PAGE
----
Assertio Therapeutics, a specialty pharmaceutical company, announced that it was changings its corporate name from “Depomed, Inc.” to “Assertio Therapeutics, Inc.”. Additionally, this week, the company completed the relocation of its corporate headquarters from Newark, California to Lake Forest, Illinois.
This follows the company’s decision to sell its licensing rights of the opioid painkiller Nucynta last December to Collegium Pharmaceutical.
“Over the last several years, we have taken strategic actions to transition the Company to focus on our neurology, orphan and specialty medicines,” said Arthur Higgins, President and CEO of Assertio Therapeutics, Inc. “As we’ve transformed, it has become clear that the name Depomed no longer accurately reflects the business we’re in today or the future direction in which we’re headed.”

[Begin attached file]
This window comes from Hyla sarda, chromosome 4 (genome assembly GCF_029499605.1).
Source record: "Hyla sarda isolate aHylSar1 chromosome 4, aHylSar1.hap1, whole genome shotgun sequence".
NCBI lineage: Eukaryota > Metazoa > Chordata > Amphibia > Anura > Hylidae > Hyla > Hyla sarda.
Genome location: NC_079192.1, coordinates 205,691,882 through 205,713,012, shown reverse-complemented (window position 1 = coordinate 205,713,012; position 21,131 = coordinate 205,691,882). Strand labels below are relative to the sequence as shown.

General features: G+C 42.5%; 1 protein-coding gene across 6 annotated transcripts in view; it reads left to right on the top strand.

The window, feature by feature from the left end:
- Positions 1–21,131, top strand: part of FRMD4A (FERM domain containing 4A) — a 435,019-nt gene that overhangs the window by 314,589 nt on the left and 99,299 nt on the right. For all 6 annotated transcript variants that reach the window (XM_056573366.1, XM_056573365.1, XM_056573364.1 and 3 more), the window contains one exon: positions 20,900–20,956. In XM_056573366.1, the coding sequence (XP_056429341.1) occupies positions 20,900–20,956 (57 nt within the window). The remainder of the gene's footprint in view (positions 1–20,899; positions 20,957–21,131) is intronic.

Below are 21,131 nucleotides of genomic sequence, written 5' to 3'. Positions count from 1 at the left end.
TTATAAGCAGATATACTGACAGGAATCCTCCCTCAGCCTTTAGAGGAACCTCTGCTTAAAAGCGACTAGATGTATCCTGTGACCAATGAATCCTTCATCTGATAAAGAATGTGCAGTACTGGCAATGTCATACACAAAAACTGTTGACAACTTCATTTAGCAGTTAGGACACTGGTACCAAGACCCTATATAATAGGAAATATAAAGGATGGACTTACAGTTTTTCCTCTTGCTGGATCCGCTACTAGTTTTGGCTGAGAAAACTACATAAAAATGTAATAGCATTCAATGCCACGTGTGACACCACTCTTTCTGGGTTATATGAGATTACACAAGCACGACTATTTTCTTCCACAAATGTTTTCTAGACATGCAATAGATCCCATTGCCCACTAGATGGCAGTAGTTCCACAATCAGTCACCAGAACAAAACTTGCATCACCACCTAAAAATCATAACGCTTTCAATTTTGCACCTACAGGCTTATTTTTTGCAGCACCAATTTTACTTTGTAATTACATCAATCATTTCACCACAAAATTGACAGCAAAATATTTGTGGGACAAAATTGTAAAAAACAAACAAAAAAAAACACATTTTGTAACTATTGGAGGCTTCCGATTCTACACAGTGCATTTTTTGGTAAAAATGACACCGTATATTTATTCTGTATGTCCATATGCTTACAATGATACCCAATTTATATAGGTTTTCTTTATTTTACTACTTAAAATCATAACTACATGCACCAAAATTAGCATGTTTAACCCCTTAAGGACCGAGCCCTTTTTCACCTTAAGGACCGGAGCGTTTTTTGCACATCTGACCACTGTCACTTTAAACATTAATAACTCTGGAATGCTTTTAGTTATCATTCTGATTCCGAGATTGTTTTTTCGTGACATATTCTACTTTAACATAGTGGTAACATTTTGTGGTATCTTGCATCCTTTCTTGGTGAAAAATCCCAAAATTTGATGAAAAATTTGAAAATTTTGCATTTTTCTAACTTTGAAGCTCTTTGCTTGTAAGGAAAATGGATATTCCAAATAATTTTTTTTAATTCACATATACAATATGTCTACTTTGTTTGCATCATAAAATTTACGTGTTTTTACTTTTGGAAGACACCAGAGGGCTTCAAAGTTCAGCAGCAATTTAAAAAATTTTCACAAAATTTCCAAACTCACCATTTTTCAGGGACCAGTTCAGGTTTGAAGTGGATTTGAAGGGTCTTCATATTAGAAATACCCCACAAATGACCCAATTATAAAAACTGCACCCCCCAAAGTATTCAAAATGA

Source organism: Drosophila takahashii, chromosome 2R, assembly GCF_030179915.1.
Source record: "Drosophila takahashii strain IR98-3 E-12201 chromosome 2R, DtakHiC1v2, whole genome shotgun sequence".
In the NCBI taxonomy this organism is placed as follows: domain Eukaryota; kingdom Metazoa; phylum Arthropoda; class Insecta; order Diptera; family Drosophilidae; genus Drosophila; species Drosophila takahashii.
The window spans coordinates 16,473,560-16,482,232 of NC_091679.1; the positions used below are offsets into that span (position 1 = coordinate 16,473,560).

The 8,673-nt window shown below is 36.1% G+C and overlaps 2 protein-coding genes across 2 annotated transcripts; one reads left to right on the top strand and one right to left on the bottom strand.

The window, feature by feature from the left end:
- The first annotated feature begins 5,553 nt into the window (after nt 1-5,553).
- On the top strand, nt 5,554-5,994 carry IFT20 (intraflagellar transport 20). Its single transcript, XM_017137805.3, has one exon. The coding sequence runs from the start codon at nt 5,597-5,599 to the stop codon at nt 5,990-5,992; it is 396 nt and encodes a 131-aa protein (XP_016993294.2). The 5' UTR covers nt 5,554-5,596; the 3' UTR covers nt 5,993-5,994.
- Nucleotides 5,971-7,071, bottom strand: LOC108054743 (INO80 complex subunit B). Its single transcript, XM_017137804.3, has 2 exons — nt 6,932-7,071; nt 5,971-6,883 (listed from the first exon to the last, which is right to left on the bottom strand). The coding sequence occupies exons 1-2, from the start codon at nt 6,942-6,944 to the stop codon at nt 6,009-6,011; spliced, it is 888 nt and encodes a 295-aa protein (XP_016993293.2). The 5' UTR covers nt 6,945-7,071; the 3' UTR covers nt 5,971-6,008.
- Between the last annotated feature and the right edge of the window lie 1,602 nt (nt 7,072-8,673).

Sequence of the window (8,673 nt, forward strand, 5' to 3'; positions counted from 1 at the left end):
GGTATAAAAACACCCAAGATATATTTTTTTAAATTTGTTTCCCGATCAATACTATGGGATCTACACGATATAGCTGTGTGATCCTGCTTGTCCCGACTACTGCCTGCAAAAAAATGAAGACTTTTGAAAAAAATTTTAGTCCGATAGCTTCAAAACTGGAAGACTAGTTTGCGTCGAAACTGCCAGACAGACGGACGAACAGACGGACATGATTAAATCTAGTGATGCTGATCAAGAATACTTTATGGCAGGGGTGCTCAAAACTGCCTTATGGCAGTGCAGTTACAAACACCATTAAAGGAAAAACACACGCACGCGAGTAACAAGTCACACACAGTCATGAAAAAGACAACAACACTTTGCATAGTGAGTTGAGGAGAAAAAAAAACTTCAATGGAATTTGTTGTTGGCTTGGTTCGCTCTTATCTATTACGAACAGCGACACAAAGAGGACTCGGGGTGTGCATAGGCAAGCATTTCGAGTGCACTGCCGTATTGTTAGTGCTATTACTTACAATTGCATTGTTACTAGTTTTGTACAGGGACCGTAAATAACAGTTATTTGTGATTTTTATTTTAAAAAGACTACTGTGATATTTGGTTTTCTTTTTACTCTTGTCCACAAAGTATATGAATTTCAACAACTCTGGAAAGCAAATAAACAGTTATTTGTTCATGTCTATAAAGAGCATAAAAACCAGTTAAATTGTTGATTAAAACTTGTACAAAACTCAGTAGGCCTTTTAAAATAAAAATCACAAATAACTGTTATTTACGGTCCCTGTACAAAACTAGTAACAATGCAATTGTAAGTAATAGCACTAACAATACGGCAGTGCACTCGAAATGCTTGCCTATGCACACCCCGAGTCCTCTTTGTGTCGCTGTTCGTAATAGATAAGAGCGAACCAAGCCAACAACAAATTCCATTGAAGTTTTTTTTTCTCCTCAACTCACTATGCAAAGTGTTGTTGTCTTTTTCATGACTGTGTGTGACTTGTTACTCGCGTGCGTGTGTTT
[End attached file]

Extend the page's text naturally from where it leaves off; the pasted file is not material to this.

“Assertio reflects an aspirational mindset consistent with our focus on advancing patient care. It’s a new brand identity that says we’re assertive and decisive when it comes to our mission, vision, values and strategy as well as our commitment to delivering shareholder value. It’s forward thinking and confident, energetic and entrepreneurial. It’s a new name – and a renewed mission to advance patient care in our core areas of neurology, orphan and specialty medicines.”
Walgreens to Supply Kaléo’s Auvi-Q
Walgreens announced that Kaléo’s Auvi-Q, the emergency allergy injector, would be available in its pharmacies nationwide for the first time.
With the new agreement, if a Walgreens pharmacy is unable to provide a patient’s epinepherine injector as written, the pharmacist will work with the patient’s doctor to determine whether Auvi-Q is appropriate. If so, the pharmacist can dispense the injectors. It will be the first time Auvi-Q will be available through pharmacies. Auvi-Q was previously only available to patients through the mail.